2023 home buyer report shows 81% of millennial first-time home buyers have buyers' regret

Owning your own home is the American dream. But eight out of 10 millennials say becoming a first-time homeowner turned into a nightmare.

According to the 2023 Millennial Home Buyer Report, 82% of millennial first-time home buyers have buyer's remorse.

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"They're like you know what I don't love this home, I don't love my neighborhood. Maybe this is a little more expensive than I thought it would be, so a lot of people are looking at this like maybe this wasn't a smart move," said Tricia Turner, CEO of Tricia Turner Property Group.

"They weren't aware of the property taxes they would be paying, and how high they are. They weren't aware of some HOA dues that are always going to be due," said Joshua Gustafson, sales associate with Tricia Turner Property Group.

Millennials number one complaint: Paying too high of an interest rate.

"When you look at a mortgage rate on a $300,000 house at a 3% or 4% interest rate then to a 6% or 7% interest rate, you're looking at double the payment they thought it was going to be, which is huge," Turner said.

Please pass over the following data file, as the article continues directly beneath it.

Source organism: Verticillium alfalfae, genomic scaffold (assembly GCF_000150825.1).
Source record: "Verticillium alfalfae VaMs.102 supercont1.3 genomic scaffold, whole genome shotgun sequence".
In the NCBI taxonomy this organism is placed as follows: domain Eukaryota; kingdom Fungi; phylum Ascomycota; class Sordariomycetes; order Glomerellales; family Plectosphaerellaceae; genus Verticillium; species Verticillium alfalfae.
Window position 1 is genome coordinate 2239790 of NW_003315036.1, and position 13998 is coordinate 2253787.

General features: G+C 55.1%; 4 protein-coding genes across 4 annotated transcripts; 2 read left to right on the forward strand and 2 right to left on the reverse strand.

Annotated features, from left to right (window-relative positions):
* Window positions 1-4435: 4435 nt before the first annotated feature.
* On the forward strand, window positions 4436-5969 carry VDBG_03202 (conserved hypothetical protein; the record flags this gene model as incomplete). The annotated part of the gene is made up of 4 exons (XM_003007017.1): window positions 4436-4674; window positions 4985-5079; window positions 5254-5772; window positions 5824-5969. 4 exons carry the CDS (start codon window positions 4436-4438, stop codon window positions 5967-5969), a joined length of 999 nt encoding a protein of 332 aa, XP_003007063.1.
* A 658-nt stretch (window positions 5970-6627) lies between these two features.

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The second-biggest complaint of millennial home buyers: not knowing enough about home buying.

"There are a lot of steps," said Turner. "Going through inspections, going through the appraisal, do you have a survey, is your financing secured."

"It's actually imperative for millennials to make sure that they're talking to a real estate professional that has their best interest in mind," Gustafson said.

Millennials also cite buying in a bad location, bad neighbors, or buying a fixer as reasons for regret.

"Statistically homeowners will stay in their homes for five to six years," said Gustafson. "I would highly advise people to look at it as an investment, but also is it a safe place to raise your family, especially millennials with growing families, growing children."

"Just because we've crept up in values, when you look at it nationwide, Colorado, California, Atlanta. All these other places, we are much more affordable," Turner said. "Texas is still a hot spot and probably always will be."